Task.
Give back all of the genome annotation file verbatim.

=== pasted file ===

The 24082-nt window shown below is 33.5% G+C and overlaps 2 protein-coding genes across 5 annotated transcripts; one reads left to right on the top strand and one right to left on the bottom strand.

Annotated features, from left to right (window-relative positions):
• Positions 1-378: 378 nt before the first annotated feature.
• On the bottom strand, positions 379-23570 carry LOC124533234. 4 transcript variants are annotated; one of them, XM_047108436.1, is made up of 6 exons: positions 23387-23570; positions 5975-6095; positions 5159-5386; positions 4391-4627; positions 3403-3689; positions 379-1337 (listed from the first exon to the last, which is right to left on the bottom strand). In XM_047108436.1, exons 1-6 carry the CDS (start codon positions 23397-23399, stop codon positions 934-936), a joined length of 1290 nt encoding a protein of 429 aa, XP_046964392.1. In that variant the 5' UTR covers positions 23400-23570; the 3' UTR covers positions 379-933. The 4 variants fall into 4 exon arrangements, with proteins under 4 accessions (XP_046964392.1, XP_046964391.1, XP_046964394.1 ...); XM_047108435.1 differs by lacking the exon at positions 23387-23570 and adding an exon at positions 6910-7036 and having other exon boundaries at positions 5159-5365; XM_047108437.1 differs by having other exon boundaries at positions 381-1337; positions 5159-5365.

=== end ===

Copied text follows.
The 24082-nt window shown below is 33.5% G+C and overlaps 2 protein-coding genes across 5 annotated transcripts; one reads left to right on the top strand and one right to left on the bottom strand.

Annotated features, from left to right (window-relative positions):
• Positions 1-378: 378 nt before the first annotated feature.
• On the bottom strand, positions 379-23570 carry LOC124533234. 4 transcript variants are annotated; one of them, XM_047108436.1, is made up of 6 exons: positions 23387-23570; positions 5975-6095; positions 5159-5386; positions 4391-4627; positions 3403-3689; positions 379-1337 (listed from the first exon to the last, which is right to left on the bottom strand). In XM_047108436.1, exons 1-6 carry the CDS (start codon positions 23397-23399, stop codon positions 934-936), a joined length of 1290 nt encoding a protein of 429 aa, XP_046964392.1. In that variant the 5' UTR covers positions 23400-23570; the 3' UTR covers positions 379-933. The 4 variants fall into 4 exon arrangements, with proteins under 4 accessions (XP_046964392.1, XP_046964391.1, XP_046964394.1 ...); XM_047108435.1 differs by lacking the exon at positions 23387-23570 and adding an exon at positions 6910-7036 and having other exon boundaries at positions 5159-5365; XM_047108437.1 differs by having other exon boundaries at positions 381-1337; positions 5159-5365.